A highly stable micropropagation system was established via somatic embryogenesis in A. andraeanum ‘Amigo.’ In the PEM induction stage, higher concentrations of 2,4-D, KT, and sucrose are necessary. However, lower concentrations of 2,4-D, mineral nutrition, and sucrose promoted PEM proliferation and SE development. Absorbent filter paper with decreased nutrition and hormone-free medium was suitable for SE germination (Figure 3).
Figure 3. Process of somatic embryogenesis from PEM induction to SE germination in Anthurium liquid culture system.
This micropropagation system has been successfully applied to two other cultivars of Anthurium: ‘Valentino’ and ‘Sonate.’ Once PEMs were induced, PEM proliferation and SE development was very effective for in vitro seedling propagation of these two cultivars. However, specific optimizations might still be necessary for some other varieties.
The optimized somatic embryogenesis procedure can be summarized as follows (Figure 4):
1. PEM induction (∼45 days): PEMs were induced from leaf blade explants on 1/2 MS solid medium containing 2–3 mg L-1 2,4-D, 0.5 mg L-1 KT, 3% sucrose, and 5.5% agar.
2. PEM proliferation (∼30–60 days): PEMs were proliferated in 1/2 MS liquid medium containing 1.0 mg⋅L-1 2,4-D, 0.5 mg⋅L-1 KT, and 3% sucrose. Inoculum was 1.0 g PEMs per 75 ml liquid culture, transferred every 25 days.
3. SE induction (∼30 days): PEM fragments were transferred to 1/8 MS liquid medium containing 1% sucrose to develop into globular embryos.
4. SE germination (∼30–60 days): Mature embryos were added to four layers of absorbent filter paper saturated with 1/8 MS liquid medium containing 1% sucrose for germination.
This liquid culture system provided a basic technique for large-scale, synchronic production of SEs and seedlings in Anthurium, which could have high commercial benefit. It also provided a basic technique for in vitro breeding, such as through genetic transformation or embryonic mutant induction.
Although the germinated seedlings from this system were identical in organogenesis and phenotype (data not shown), somaclonal variation is a problem in some species (von Arnold et al., 2002). Further studies are needed to determine whether somaclonal variation occurs in Anthurium seedlings developed by using this method.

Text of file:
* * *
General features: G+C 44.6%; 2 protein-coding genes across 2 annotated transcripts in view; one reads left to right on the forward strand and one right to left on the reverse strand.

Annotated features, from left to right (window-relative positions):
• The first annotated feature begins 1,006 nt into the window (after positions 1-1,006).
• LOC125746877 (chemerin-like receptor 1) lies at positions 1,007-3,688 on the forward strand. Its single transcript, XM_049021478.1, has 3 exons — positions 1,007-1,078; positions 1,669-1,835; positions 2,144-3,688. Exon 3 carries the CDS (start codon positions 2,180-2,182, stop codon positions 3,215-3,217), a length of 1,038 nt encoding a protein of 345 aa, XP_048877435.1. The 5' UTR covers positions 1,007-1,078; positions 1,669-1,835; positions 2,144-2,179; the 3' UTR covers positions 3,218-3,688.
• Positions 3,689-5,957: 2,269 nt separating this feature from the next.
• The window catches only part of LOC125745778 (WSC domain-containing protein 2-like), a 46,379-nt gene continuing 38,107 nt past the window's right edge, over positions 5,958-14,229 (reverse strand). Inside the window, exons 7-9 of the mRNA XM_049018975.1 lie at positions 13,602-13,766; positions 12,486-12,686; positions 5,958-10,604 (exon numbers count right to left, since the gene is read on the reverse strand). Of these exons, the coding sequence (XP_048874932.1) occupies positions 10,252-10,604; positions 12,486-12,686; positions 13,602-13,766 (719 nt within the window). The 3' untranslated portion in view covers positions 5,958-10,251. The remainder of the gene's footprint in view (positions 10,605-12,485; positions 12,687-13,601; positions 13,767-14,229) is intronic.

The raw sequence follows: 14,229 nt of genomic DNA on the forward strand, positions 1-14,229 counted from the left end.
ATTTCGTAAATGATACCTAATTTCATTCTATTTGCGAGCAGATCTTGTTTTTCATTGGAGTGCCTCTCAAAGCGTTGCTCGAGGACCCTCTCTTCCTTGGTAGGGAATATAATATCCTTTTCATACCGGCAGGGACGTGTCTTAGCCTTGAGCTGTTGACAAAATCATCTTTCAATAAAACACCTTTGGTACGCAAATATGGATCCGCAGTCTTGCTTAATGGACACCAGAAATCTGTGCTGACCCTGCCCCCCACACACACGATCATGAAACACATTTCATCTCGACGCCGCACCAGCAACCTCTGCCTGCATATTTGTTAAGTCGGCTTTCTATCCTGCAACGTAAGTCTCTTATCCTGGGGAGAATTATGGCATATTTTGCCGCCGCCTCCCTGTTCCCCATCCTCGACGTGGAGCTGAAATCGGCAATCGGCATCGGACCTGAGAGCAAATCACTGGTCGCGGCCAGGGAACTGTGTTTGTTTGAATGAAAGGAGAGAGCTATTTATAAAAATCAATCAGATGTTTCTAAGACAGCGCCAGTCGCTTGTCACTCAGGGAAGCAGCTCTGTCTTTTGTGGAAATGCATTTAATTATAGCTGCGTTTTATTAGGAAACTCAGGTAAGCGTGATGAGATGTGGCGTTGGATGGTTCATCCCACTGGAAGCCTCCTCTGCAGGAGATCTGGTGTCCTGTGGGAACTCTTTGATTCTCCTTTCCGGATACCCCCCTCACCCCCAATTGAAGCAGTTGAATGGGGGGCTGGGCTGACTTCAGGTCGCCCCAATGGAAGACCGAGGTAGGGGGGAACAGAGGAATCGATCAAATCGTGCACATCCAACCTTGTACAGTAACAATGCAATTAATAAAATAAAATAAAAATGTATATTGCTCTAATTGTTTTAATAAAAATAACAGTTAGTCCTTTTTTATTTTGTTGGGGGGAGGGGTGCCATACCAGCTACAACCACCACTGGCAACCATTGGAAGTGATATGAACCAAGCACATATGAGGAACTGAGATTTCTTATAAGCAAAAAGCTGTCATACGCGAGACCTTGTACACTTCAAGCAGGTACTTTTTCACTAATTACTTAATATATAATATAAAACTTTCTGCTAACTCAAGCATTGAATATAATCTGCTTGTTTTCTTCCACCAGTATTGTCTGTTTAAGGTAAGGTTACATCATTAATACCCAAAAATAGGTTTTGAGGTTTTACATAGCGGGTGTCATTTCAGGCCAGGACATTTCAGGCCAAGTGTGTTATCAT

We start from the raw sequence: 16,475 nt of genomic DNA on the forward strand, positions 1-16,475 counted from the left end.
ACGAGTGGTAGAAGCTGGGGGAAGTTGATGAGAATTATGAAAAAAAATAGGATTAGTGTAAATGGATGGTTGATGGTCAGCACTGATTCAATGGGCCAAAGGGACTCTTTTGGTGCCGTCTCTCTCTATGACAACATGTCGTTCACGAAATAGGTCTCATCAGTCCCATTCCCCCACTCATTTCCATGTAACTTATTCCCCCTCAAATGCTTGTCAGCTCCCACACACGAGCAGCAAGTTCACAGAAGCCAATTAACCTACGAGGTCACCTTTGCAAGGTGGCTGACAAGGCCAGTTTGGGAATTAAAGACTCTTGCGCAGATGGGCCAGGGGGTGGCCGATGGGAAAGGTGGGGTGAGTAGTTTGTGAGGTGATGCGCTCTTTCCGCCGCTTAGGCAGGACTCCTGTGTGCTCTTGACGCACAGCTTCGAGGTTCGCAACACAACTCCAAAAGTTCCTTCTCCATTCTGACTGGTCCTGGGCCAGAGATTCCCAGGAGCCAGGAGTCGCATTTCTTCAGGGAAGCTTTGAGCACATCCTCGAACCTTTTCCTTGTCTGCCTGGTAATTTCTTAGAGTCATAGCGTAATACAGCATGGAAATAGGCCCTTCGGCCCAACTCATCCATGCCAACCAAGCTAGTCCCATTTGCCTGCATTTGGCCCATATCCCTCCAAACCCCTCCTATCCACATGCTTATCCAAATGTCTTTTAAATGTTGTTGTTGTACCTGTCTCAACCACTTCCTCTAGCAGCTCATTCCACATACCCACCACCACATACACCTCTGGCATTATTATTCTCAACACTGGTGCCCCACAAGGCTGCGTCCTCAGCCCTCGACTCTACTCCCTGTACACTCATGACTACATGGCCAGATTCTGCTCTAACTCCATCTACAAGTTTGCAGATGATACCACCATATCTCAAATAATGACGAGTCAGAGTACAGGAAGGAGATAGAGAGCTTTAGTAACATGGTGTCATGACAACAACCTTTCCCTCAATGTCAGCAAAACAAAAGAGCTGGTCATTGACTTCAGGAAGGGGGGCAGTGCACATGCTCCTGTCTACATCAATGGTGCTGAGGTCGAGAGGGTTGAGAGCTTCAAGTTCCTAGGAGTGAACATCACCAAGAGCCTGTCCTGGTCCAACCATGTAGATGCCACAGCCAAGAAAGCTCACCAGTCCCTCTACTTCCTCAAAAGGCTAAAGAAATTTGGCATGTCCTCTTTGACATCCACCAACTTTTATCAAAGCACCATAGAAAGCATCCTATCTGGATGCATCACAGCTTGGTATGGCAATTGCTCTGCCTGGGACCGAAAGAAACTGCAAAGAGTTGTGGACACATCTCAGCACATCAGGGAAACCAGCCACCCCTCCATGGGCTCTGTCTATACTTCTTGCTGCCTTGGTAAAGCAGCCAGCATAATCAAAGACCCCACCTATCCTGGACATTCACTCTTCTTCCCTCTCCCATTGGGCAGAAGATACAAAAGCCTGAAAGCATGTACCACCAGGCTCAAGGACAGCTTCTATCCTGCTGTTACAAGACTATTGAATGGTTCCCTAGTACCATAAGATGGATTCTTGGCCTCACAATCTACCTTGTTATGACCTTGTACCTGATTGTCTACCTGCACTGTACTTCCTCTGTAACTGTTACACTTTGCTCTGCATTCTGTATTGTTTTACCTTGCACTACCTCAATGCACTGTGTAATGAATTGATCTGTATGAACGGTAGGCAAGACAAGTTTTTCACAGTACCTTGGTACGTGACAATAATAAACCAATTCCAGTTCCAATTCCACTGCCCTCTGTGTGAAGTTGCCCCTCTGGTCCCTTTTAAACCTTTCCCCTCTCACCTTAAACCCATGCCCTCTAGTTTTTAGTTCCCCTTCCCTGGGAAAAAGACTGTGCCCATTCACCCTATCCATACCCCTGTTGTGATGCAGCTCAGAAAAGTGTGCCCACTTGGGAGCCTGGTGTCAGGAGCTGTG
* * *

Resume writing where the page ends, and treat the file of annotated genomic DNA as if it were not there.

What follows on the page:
GW designed the experiment and wrote the manuscript. CX, SY, BX, and GW performed the experiment and data analysis.
This work was supported by the National Natural Science Foundation of China (Grant No. 30300244).
Conflict of Interest Statement
The authors declare that the research was conducted in the absence of any commercial or financial relationships that could be construed as a potential conflict of interest.
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Keywords: Anthurium andraeanum, somatic embryogenesis, liquid culture, PEM proliferation, SE development, SE germination
Citation: Wang G, Xu C, Yan S and Xu B (2019) An Efficient Somatic Embryo Liquid Culture System for Potential Use in Large-Scale and Synchronic Production of Anthurium andraeanum Seedlings. Front. Plant Sci. 10:29. doi: 10.3389/fpls.2019.00029
Received: 21 December 2017; Accepted: 09 January 2019;
Published: 28 January 2019.
Edited by:Paloma Moncaleán, Neiker Tecnalia, Spain
Reviewed by:Elena Corredoira, Spanish National Research Council (CSIC), Spain
Shinjiro Ogita, Prefectural University of Hiroshima, Japan
Copyright © 2019 Wang, Xu, Yan and Xu. This is an open-access article distributed under the terms of the Creative Commons Attribution License (CC BY). The use, distribution or reproduction in other forums is permitted, provided the original author(s) and the copyright owner(s) are credited and that the original publication in this journal is cited, in accordance with accepted academic practice. No use, distribution or reproduction is permitted which does not comply with these terms.
*Correspondence: Guangdong Wang, email@example.com